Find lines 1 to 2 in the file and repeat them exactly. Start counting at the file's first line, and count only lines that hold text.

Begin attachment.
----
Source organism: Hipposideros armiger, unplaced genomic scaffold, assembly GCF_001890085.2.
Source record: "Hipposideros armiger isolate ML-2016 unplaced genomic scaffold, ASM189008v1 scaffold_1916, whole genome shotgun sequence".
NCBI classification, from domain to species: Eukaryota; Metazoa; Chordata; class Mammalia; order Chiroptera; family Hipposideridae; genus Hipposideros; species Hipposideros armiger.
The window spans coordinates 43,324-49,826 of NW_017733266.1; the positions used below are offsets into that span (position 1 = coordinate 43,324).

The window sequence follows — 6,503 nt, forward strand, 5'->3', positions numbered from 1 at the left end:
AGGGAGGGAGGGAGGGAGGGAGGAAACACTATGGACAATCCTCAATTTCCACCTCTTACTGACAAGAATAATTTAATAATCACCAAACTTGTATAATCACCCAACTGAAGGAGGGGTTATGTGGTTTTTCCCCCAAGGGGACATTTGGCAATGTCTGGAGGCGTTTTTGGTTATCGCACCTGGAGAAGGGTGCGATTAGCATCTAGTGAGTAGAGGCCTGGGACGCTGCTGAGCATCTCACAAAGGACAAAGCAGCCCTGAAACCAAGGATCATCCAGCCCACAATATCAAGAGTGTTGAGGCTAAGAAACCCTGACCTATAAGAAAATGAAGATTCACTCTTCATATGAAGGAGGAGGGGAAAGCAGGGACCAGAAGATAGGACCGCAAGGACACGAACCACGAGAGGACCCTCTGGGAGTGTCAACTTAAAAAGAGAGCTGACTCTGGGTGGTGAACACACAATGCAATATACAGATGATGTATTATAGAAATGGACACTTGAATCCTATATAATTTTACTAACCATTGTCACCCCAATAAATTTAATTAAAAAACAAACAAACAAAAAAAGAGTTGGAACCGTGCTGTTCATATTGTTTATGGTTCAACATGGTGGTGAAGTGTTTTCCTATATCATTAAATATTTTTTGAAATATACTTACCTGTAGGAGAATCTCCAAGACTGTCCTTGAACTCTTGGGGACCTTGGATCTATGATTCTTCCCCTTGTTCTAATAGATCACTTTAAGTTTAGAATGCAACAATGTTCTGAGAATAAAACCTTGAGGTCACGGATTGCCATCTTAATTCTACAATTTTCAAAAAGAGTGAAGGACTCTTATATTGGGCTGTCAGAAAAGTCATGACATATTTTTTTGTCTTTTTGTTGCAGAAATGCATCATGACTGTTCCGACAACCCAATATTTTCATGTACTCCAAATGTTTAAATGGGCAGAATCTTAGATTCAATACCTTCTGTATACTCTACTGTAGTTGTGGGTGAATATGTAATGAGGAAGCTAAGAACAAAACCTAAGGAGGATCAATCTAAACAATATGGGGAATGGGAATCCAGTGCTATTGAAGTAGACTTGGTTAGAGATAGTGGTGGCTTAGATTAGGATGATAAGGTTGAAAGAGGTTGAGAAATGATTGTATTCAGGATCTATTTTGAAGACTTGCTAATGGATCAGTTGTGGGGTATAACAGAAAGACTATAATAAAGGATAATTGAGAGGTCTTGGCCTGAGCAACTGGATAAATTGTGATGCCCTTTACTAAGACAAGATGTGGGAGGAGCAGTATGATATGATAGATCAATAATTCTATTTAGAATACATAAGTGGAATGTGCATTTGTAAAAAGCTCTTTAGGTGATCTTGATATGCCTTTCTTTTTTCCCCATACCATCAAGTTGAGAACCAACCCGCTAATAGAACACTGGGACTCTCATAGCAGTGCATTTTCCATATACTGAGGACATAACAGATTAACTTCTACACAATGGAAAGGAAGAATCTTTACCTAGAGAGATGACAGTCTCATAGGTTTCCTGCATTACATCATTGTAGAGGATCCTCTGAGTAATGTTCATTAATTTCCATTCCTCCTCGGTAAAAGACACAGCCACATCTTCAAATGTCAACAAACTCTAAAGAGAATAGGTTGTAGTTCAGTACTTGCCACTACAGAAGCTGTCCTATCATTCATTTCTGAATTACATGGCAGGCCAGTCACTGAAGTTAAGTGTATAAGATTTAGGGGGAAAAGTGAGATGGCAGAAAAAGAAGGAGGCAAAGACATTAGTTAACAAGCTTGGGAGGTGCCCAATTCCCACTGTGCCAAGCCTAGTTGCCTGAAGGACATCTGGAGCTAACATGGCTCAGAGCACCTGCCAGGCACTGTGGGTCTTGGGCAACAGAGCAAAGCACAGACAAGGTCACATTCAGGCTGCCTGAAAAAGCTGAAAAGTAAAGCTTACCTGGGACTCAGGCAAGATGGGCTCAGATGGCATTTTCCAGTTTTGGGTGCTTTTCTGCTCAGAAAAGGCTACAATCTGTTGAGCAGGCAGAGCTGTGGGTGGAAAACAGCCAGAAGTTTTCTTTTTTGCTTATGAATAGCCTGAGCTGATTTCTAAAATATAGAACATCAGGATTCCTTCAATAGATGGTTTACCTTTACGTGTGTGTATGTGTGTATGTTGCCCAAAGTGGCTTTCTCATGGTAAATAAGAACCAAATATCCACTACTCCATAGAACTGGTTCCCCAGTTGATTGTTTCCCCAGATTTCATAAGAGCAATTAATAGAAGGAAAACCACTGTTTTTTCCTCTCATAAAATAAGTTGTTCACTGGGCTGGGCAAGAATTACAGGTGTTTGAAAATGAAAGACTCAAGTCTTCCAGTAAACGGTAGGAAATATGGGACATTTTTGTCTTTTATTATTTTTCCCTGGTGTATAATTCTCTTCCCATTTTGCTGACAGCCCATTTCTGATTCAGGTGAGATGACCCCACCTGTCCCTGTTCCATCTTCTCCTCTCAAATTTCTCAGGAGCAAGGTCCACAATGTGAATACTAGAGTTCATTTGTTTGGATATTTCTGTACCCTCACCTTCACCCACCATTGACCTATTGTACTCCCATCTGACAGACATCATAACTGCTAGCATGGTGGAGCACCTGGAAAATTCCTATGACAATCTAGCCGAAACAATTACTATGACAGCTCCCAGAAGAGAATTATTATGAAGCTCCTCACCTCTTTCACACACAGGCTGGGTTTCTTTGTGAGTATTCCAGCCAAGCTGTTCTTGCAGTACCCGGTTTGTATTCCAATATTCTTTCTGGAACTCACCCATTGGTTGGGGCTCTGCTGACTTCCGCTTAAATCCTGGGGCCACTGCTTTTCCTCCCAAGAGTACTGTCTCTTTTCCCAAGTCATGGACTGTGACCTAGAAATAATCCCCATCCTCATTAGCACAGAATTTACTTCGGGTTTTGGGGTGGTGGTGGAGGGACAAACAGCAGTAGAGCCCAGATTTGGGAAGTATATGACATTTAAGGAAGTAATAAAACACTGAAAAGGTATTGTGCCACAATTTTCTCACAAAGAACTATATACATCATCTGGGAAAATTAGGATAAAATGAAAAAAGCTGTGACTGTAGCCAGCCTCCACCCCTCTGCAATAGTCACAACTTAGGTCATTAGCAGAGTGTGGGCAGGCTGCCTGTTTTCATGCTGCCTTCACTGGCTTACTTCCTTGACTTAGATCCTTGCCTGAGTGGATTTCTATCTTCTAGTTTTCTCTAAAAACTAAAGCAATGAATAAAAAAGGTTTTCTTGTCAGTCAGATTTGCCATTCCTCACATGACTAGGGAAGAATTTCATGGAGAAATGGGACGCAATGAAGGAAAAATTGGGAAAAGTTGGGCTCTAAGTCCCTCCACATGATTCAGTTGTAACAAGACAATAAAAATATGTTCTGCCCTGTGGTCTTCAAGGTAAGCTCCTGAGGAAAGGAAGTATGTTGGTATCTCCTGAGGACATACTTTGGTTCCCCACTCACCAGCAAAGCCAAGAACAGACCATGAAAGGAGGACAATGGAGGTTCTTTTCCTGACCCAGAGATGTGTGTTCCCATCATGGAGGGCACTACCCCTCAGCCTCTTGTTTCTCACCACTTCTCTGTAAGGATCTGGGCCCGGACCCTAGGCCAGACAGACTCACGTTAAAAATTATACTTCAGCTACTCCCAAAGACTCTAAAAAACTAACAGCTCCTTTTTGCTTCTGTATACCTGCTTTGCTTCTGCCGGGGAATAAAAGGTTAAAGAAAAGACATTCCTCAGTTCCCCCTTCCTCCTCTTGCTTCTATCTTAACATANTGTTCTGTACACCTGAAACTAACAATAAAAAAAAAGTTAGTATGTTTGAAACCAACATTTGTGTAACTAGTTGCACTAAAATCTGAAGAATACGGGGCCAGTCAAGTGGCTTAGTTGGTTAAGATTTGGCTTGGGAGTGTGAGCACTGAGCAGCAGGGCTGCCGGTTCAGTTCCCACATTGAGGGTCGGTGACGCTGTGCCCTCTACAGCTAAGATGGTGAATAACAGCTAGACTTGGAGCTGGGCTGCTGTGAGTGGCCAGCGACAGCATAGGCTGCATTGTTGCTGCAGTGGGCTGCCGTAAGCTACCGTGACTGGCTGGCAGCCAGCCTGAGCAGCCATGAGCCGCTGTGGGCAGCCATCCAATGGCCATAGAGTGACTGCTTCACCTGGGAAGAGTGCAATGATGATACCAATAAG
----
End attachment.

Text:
Source organism: Hipposideros armiger, unplaced genomic scaffold, assembly GCF_001890085.2.
Source record: "Hipposideros armiger isolate ML-2016 unplaced genomic scaffold, ASM189008v1 scaffold_1916, whole genome shotgun sequence".